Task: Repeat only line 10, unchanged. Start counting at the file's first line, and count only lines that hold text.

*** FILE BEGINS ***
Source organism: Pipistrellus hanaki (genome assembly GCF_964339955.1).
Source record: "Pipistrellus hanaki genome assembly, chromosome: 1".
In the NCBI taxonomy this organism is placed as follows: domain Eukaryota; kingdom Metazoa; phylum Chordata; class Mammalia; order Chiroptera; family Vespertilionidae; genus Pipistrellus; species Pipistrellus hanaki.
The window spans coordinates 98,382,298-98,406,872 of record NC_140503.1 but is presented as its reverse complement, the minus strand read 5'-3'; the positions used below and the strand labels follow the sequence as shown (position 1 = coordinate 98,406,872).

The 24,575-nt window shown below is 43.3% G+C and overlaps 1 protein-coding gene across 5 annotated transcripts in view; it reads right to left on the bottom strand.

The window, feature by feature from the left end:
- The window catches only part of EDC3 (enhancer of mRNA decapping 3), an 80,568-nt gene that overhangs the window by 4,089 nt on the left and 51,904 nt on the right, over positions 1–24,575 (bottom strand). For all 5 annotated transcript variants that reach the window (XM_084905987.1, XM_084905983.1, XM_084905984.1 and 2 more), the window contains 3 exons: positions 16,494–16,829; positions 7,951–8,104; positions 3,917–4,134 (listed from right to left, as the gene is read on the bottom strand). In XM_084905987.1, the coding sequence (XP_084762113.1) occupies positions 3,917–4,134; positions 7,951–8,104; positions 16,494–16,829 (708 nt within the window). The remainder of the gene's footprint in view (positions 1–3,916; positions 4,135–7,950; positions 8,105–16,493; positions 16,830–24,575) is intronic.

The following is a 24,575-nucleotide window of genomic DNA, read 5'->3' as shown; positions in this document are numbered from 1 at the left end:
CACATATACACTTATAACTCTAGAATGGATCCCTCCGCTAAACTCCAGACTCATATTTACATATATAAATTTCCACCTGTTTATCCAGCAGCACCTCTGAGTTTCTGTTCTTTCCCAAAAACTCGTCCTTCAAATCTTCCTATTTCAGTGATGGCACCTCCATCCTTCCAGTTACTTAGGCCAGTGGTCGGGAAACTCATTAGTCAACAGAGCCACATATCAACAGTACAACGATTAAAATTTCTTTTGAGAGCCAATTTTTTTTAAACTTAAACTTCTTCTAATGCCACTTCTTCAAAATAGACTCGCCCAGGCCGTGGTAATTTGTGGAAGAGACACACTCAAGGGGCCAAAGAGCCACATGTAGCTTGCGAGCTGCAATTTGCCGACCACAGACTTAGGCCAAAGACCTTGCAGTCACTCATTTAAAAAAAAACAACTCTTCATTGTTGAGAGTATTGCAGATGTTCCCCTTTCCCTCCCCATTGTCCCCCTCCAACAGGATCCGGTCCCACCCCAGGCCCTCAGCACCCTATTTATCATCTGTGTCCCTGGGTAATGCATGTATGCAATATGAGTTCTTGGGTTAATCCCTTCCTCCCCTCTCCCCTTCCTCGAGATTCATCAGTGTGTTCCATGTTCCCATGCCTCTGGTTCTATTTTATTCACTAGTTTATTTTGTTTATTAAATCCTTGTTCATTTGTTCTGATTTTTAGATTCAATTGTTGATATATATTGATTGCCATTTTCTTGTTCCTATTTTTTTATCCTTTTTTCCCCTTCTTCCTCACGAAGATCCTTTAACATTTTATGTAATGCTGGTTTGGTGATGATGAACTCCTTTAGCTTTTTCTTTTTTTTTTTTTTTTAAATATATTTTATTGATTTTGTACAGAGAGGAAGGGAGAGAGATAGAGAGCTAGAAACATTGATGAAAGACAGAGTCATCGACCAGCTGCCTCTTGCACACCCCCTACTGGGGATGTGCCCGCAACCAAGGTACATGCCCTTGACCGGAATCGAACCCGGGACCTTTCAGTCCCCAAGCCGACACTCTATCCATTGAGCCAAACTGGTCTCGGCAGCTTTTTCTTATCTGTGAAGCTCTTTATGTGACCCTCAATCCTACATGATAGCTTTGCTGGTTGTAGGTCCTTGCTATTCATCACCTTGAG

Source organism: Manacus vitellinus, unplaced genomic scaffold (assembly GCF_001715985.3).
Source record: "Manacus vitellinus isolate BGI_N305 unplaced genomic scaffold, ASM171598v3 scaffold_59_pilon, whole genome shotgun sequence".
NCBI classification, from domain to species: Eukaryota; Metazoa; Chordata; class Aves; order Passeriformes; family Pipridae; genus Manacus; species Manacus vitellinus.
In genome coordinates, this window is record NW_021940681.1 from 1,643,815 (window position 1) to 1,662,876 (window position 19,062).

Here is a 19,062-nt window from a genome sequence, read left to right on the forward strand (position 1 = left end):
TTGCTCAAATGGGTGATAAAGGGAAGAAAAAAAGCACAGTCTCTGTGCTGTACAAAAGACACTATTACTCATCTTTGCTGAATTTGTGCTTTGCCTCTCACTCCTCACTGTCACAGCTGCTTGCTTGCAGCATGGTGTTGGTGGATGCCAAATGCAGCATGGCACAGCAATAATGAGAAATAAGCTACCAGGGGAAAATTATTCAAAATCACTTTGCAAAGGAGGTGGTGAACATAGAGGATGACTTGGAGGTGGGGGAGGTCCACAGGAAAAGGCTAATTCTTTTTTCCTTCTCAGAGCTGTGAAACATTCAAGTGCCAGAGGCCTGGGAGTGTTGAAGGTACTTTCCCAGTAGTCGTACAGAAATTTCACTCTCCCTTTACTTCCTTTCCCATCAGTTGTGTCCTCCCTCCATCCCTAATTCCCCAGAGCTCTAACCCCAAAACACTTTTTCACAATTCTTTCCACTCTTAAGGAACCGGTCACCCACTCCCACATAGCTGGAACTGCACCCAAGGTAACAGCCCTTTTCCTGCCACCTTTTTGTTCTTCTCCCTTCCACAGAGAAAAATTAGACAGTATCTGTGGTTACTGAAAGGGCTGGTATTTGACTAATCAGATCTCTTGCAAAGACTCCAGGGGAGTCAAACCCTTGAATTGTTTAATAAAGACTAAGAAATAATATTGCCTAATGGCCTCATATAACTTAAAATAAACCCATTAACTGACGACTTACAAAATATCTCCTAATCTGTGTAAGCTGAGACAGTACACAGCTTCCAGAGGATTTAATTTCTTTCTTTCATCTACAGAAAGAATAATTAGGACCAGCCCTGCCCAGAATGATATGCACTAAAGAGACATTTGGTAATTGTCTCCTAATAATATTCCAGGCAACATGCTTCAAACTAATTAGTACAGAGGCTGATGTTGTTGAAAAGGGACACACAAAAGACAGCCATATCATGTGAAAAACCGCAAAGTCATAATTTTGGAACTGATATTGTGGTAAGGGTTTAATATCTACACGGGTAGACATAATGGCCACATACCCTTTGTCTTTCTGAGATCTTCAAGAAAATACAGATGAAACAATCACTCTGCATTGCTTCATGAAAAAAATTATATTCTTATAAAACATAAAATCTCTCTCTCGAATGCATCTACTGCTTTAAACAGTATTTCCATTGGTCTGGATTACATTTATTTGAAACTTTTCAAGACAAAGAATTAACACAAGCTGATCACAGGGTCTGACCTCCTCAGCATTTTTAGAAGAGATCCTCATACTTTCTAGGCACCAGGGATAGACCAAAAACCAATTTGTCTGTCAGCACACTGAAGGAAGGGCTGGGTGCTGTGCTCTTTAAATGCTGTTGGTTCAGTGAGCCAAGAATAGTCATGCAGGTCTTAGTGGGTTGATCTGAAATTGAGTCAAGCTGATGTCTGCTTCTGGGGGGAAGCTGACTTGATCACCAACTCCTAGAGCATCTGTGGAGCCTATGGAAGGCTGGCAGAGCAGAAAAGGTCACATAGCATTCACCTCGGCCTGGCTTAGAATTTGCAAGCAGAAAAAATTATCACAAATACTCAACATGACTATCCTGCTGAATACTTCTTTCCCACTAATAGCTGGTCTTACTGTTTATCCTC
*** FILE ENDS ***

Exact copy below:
Source organism: Manacus vitellinus, unplaced genomic scaffold (assembly GCF_001715985.3).